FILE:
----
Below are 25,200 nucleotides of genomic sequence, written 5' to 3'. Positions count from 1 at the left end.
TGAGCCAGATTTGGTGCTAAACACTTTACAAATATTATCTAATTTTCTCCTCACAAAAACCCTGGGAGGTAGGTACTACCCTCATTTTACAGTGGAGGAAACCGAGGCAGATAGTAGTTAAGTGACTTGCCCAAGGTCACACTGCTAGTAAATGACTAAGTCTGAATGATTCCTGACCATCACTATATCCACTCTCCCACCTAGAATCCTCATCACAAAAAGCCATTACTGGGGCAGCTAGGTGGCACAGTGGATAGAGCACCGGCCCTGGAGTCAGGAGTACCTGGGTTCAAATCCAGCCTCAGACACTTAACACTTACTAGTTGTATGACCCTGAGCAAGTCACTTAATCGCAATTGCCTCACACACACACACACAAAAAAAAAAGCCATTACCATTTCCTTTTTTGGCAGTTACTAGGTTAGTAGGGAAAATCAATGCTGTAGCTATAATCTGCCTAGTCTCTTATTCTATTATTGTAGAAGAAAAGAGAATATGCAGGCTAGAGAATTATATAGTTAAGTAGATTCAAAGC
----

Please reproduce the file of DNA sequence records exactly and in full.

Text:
Below are 25,200 nucleotides of genomic sequence, written 5' to 3'. Positions count from 1 at the left end.
TGAGCCAGATTTGGTGCTAAACACTTTACAAATATTATCTAATTTTCTCCTCACAAAAACCCTGGGAGGTAGGTACTACCCTCATTTTACAGTGGAGGAAACCGAGGCAGATAGTAGTTAAGTGACTTGCCCAAGGTCACACTGCTAGTAAATGACTAAGTCTGAATGATTCCTGACCATCACTATATCCACTCTCCCACCTAGAATCCTCATCACAAAAAGCCATTACTGGGGCAGCTAGGTGGCACAGTGGATAGAGCACCGGCCCTGGAGTCAGGAGTACCTGGGTTCAAATCCAGCCTCAGACACTTAACACTTACTAGTTGTATGACCCTGAGCAAGTCACTTAATCGCAATTGCCTCACACACACACACACAAAAAAAAAAGCCATTACCATTTCCTTTTTTGGCAGTTACTAGGTTAGTAGGGAAAATCAATGCTGTAGCTATAATCTGCCTAGTCTCTTATTCTATTATTGTAGAAGAAAAGAGAATATGCAGGCTAGAGAATTATATAGTTAAGTAGATTCAAAGC